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The Difference Between Share Trading and Spread Betting

Compare Spread Betting and Share trading

There are key differences between spread betting and share dealing to be aware of. Tax treatment is very different for example and with spreadbetting you can make a profit on a falling market.

Listed below are the key differences to help your understanding.

Summary of Differences

Let's look at a summary of differences between spread betting and share trading:

  • When you place a spreadbet, you don’t own the underlying share. Therefore your capital requirement is reduced. If you were to buy 1000 shares of BP priced at 500p each this will require an investment from you of £5000. If the price rises to 550p you will have made a profit of £500 but will have required you to tie up your capital to achieve it. Alternately you could open a £10 per point buy trade on a spreadbet and if the price rises to 550 you come away with the same profit without tying up the same amount of capital.
  • Spread betting enables you to make profits on a falling price. If you think that a share price will go down, you can place a sell trade and gain multiples of your stake for every point the price falls.
  • Share Trading is subject to 0.5% stamp duty in the UK on all trades. Spread betting is exempt from stamp duty given you do not take ownership of the asset.
  • UK Capital gains tax (CGT) is not applied on spreadbetting. For share trading, under current UK laws, a minimum rate of 18% CGT is applied on profits over your personal allowance.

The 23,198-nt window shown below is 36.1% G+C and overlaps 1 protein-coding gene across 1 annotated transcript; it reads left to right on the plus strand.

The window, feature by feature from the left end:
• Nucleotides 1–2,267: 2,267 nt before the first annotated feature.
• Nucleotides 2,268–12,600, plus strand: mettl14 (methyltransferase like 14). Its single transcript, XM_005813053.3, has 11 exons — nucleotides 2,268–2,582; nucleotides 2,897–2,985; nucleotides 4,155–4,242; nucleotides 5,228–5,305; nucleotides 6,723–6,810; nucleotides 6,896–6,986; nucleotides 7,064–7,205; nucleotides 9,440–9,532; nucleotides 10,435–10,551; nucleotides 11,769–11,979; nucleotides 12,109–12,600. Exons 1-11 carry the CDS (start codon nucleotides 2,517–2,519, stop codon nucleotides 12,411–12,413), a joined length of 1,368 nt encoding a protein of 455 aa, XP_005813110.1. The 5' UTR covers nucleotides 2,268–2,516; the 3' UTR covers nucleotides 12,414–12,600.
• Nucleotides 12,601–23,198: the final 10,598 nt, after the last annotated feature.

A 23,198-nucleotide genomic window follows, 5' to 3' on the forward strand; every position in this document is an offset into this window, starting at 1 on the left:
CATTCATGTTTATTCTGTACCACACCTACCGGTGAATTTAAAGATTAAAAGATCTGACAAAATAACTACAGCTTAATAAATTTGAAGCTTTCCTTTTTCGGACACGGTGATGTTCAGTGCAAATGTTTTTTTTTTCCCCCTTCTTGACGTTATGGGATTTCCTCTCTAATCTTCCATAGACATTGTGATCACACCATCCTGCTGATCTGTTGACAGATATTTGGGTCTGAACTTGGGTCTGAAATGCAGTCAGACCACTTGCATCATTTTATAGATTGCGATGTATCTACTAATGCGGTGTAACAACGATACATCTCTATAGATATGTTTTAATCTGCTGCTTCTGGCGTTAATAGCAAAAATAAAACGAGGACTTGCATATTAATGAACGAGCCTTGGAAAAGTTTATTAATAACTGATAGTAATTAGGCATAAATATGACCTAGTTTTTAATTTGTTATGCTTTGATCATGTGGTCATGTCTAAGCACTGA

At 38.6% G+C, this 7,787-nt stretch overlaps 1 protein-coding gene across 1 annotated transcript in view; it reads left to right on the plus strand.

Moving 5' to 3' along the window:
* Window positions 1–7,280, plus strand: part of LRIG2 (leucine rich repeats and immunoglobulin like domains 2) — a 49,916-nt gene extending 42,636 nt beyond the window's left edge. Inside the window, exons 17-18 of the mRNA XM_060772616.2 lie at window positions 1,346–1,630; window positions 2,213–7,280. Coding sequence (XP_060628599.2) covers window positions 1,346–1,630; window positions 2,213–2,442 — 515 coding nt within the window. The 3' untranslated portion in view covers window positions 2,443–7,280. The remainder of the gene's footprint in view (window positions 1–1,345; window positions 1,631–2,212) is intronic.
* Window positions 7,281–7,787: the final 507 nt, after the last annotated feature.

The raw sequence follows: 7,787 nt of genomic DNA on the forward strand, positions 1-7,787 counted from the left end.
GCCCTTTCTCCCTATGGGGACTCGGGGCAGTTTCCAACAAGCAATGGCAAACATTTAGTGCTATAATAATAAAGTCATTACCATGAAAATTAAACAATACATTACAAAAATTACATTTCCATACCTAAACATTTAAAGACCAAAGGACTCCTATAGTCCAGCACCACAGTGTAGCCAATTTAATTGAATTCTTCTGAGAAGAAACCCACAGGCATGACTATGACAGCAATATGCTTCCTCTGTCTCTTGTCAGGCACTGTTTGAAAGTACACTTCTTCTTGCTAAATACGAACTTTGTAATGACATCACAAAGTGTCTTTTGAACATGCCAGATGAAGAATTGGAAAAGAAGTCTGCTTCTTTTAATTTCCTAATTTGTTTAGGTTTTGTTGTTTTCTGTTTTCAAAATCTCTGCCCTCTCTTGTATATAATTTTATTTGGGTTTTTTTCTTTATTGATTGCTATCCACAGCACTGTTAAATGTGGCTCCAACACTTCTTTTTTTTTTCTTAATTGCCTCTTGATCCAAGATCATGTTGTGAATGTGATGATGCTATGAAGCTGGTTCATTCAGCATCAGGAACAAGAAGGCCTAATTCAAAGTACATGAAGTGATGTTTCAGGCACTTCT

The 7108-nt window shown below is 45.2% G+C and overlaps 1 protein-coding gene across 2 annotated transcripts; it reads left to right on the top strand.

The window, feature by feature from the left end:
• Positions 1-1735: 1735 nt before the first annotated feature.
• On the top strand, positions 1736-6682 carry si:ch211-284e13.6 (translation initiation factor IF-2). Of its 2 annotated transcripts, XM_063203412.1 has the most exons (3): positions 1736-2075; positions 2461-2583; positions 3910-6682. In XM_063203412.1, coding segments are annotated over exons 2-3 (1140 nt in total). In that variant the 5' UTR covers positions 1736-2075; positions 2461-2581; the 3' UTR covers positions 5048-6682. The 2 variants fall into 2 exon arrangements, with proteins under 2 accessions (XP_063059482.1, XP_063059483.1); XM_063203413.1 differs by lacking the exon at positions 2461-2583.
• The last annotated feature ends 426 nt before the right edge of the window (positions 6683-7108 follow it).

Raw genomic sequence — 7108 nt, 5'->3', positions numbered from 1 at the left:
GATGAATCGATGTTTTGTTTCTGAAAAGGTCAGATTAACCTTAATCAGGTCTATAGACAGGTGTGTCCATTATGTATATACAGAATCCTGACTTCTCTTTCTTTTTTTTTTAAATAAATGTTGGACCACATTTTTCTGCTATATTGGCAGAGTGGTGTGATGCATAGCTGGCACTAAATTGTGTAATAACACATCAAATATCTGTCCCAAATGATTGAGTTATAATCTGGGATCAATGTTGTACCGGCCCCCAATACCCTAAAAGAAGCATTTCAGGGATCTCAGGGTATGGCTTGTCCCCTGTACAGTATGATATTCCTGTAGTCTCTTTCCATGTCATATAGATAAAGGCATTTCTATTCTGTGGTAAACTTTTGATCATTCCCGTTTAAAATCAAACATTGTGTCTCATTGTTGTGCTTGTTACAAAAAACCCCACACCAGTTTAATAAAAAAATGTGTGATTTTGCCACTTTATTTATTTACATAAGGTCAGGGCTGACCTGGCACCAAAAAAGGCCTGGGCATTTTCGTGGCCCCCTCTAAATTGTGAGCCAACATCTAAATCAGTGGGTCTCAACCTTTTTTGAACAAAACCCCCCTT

• On spread betting there is no trade execution charge. Share trading platforms will extract a trade charge on both the buy and sell side of the trade. Usual rates are between £10 and £15 per trade. With spread betting there is a tight spread on the price, with as little as 1 point in highly traded markets.
  • With spread betting there is no settlement period, profits (or losses) are instantly applied to your account balance. In share trading, your gains are not available until the trade has settled, usually two to three days after closure.
  • With spread betting you can start as small as you like with as little as £1 per point. Share trading will usually require a more significant investment to get started.
  • Spread betting is higher risk and you can move into a loss making position if the market moves against you.
  • Spread betting will charge a financing rate for trades held open overnight whereas share trading usually attracts a larger quarterly charge for administration fees.
  • Dividends for shares owned are subject to Capital gains taxation. Spread betting systems will build the dividend into the price with no CGT charge although there is a small administration charge.
  • For both spread bets and share trading you can lock in profits by setting stop orders whilst still keeping the trade open.

Stamp duty free

Capital Gains  Free

Short Selling

Commission Free

Leveraged

Overnight Finance FREE

Shares

N

N

N

N

N

Y

Spread bets

Y

Y

Y

Y

Y

N

For many traders, ultimately, their portfolio becomes a mix of long term share investments combined with short term spread betting. Why chose one option when you can have both.

 
 

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